“Fix your thoughts on what is true, and honorable, and right, and pure, and lovely, and admirable. Think about things that are excellent and worthy of praise.”  – Philippians 4:8

I’ve found that there are times when my mind can’t wrap itself around words. Maybe you’ve experienced this too. It usually happens when my emotions are especially strong, and I can’t see through the fog. I know I need to align my thoughts and feelings with what God says is true, but it’s hard to remember what I know and it’s hard to grasp the written Word.

How can you fix your eyes on the Lord when the words on the page aren’t communicating to your heart? How do you let truth pierce through the fog? One helpful tool is the many images that Scripture uses to describe God’s character and the ways He interacts with His people.

God is our refuge.

He is our firm foundation.

He is our Shepherd.

Jesus is the Bread of Life.

Christ is the Lamb of God who bears our sin and takes away our shame.

God is the Holy One on the throne.

He is the light to our path, the One who led His people by a pillar of fire.

Dwelling on these images can help fix your mind and heart on God’s character and promises. He is sovereign, strong, gracious, sufficient, loving, holy, and faithful. Even when the words aren’t sinking into your heart, seek to know Him and draw near.

“Oh, that we might know the LORD! Let us press on to know Him.”  – Hosea 6:3a

Our Daily Bread

In Exodus 16 we find a story that displays God’s character and teaches us how we’re designed to relate to Him. He had delivered the Israelites from slavery in Egypt and was personally guiding them. But the people began to complain about the lack of food in the wilderness; they forgot God’s deliverance and presence, and questioned His character and intentions. In response, God fed the Israelites with a daily supply of manna that He provided, sustaining them in the wilderness for 40 years.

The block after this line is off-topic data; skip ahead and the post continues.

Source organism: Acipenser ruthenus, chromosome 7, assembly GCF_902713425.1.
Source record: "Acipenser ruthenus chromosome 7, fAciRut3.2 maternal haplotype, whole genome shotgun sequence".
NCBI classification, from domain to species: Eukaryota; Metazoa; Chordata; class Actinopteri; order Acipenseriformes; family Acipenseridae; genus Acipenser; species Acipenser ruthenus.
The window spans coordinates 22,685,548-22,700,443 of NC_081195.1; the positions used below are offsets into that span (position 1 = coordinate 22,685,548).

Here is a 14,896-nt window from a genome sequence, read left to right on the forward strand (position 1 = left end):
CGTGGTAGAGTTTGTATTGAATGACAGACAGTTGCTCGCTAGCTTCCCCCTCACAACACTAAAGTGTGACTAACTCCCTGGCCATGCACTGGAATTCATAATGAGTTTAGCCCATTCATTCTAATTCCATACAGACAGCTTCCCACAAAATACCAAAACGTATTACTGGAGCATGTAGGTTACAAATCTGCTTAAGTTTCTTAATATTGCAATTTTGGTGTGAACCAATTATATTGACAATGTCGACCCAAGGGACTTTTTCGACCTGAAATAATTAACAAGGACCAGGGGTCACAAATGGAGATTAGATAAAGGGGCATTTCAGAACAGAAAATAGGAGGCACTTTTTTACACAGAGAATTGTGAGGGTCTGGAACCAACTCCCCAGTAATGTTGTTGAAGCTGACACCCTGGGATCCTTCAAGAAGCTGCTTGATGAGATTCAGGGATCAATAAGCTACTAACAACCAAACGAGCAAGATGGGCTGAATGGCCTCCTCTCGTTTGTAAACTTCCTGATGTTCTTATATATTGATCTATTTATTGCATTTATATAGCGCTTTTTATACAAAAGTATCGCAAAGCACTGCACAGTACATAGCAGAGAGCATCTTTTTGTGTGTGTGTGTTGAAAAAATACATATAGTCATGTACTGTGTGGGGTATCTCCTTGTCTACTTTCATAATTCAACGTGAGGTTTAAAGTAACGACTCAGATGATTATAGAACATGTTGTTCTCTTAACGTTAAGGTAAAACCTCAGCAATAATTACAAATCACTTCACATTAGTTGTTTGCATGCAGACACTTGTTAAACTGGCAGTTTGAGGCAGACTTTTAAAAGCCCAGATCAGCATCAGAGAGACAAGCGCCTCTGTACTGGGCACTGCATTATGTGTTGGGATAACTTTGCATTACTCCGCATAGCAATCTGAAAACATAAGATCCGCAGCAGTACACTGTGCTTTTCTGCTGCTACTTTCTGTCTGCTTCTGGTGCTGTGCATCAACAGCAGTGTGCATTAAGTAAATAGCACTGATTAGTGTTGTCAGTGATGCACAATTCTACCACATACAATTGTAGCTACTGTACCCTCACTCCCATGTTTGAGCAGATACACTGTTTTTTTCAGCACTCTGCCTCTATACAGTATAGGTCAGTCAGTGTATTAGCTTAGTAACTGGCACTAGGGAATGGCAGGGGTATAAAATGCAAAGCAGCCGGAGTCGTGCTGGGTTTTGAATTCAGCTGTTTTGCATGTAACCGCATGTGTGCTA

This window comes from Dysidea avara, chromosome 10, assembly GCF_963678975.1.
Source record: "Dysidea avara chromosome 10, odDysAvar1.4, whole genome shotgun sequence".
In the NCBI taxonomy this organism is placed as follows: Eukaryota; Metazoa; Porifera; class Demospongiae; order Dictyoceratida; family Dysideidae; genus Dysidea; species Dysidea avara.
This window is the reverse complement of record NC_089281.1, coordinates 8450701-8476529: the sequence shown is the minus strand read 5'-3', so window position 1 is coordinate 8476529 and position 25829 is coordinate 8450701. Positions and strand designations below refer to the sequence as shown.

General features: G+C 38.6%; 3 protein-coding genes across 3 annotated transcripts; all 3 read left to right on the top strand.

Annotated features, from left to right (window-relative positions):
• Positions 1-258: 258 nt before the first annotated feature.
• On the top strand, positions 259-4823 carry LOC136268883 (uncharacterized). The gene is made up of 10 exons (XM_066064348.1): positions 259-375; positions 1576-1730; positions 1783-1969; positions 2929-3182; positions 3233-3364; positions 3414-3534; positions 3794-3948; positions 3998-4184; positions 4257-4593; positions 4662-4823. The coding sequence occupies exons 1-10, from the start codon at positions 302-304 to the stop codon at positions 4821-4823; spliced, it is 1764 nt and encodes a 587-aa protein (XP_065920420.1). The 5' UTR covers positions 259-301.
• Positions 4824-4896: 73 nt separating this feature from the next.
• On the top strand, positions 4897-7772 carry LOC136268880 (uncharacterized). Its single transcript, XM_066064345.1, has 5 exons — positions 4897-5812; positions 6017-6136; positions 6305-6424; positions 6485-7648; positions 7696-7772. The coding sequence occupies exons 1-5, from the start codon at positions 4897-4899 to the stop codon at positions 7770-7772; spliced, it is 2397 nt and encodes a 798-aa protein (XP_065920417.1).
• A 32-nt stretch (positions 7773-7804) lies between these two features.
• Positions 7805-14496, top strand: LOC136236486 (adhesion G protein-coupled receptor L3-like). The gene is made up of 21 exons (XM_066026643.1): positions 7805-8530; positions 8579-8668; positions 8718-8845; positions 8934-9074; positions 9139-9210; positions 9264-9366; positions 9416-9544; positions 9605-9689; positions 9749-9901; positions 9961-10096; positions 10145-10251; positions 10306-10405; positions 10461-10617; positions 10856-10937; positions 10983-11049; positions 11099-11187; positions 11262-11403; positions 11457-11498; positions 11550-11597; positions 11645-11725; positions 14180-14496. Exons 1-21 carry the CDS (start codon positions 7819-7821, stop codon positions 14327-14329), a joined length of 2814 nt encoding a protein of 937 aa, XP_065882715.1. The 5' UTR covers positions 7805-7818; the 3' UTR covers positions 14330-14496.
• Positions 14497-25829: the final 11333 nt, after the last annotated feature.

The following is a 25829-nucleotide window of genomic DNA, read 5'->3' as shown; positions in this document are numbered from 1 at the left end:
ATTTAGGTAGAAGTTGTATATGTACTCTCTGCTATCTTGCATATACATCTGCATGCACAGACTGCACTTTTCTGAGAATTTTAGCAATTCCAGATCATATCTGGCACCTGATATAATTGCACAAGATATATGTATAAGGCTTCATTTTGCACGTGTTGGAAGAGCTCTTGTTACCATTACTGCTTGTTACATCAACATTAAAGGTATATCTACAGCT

DEPENDENCE & REST || The Israelites were utterly dependent on the Lord for their daily bread. They needed Him to provide what they could not produce for themselves; they couldn’t go even one day without Him. The Israelites were taught to rest, and to trust that God would provide a double portion to enable that Sabbath rest.

HUMILITY || The dependence on God’s daily provision was meant to produce humility in the Israelites. In Deuteronomy 8, Moses reflects this in his warning to the Israelites to not become proud. They were called to remember that it was God who delivered and sustained them and to respond in praise and thanksgiving.

TRUST || God’s character and faithfulness were on display as He sent the manna each day. Even though the manna itself was mysterious, something the Israelites had never seen before, they could trust God in the unknown.

OBEDIENCE || Part of the purpose of the manna was for God’s people to learn obedience, listening to His voice and following His instructions. His intentions toward them were pure, and His commands were for their good.